Victoria Street in the Old Town has to be one of the most photographed locations in the city. Its gentle curve and colourful shopfronts making it favourite spot for tourist photos, postcards and TV adverts.
Victoria Street was built between 1829-34 as part of a series of improvements to the Old Town, with the aim of improving access around the city. Previously, access from the Grassmarket to the Lawnmarket was via the West Bow, a very steeply sloped and narrow lane. The new street was planned to demolish much of the old West Bow, and provide a broad sweeping link to the newly built George IV Bridge.
It was designed by architect Thomas Hamilton, one of the leading lights in transforming the city with neo-classical buildings and much influenced by the architecture of ancient Greece. However it was stipulated that the buildings associated with the new street should be ‘Old Flemish’ in style, and draw inspiration from the details on Heriot’s Hospital.
The building at the top of the street is a good example, built for the Highland Society’s Agricultural Museum. Here the latest in farming technology was displayed, with the aim of improving agriculture throughout the country. If you look up you can still see the society’s coat of arms on the building – the figure of Caledonia on a pedestal, supported by a kilted Highland reaper and a ploughboy.
Further down is India Buildings, built in 1864 by architect David Cousins and designed in the fashionable Scots Baronial style of the time. Look out for the ‘bartizan’ at the top of the building, a small turret inspired by medieval battlements. It was intended as office space, and among the first occupants were the British Linen Bank, the Scottish Chamber of Agriculture and the Geological Survey of Scotland. In more recent years many Edinburgh citizens will remember the building as housing the city’s Registry Office. At the moment the building is unused, but it does come alive during the Festival Fringe as a venue. This is a great opportunity to see the building’s dramatic interior, a long corridor-staircase leading through a series of arches to a domed and balconied rotunda.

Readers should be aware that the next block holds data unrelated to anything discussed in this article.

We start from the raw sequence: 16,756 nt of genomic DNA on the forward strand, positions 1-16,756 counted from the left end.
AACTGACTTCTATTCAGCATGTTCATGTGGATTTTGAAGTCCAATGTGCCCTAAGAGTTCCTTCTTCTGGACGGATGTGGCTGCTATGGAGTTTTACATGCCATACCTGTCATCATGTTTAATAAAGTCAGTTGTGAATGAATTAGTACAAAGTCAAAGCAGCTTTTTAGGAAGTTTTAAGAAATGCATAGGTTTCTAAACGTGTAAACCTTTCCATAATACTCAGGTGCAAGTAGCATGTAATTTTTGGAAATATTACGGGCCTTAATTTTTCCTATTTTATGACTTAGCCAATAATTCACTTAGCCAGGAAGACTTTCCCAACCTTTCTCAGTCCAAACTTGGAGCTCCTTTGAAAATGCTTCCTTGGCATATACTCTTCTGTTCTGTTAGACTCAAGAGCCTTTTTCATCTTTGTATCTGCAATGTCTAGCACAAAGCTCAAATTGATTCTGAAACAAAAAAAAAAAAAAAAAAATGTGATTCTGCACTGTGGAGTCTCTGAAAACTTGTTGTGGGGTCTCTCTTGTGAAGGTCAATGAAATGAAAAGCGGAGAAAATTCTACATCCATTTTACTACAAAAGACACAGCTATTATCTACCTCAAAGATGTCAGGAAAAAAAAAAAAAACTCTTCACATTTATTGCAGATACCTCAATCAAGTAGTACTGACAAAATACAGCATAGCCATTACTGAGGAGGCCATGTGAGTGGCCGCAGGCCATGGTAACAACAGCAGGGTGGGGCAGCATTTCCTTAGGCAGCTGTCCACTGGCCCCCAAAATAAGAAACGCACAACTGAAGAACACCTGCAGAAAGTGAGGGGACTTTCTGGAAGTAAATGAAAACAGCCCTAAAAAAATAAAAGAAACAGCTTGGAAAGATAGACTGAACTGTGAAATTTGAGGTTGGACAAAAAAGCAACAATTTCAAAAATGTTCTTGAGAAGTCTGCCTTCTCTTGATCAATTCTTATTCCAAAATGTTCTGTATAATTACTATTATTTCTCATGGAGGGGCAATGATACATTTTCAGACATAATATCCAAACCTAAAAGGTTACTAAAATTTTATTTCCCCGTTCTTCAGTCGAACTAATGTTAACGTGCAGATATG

On the north side of the street a terrace was built, with a series of arches underneath which were later filled with shops. Undoubtedly the most famous business in the street was Robert Cresser’s brush shop, first established in 1873 and finally closing in 2004. The shop barely changed in all those years, with a dark Dickensian atmosphere inside with a wooden counter and bare floor. Brushes of all shapes and descriptions were displayed outside, as well as hanging from the ceiling and stuffed on to shelves. In the unlikely event that a brush required was not available, it could even be made to order.
Today the street is a charming corner of the Old Town, but recent speculation suggests that a relic of its darker past may still exist. This was the location of Major Weir’s house, a man notorious as ‘the Wizard of the West Bow’, who was executed for witchcraft in 1670. It was thought that his house was completely demolished when Victoria Street was built, but it now seems that some parts may still exist, hidden in the Quaker Meeting House on the upper terrace. An intriguing thought for those visiting to shop, dine or looking for the unexpected.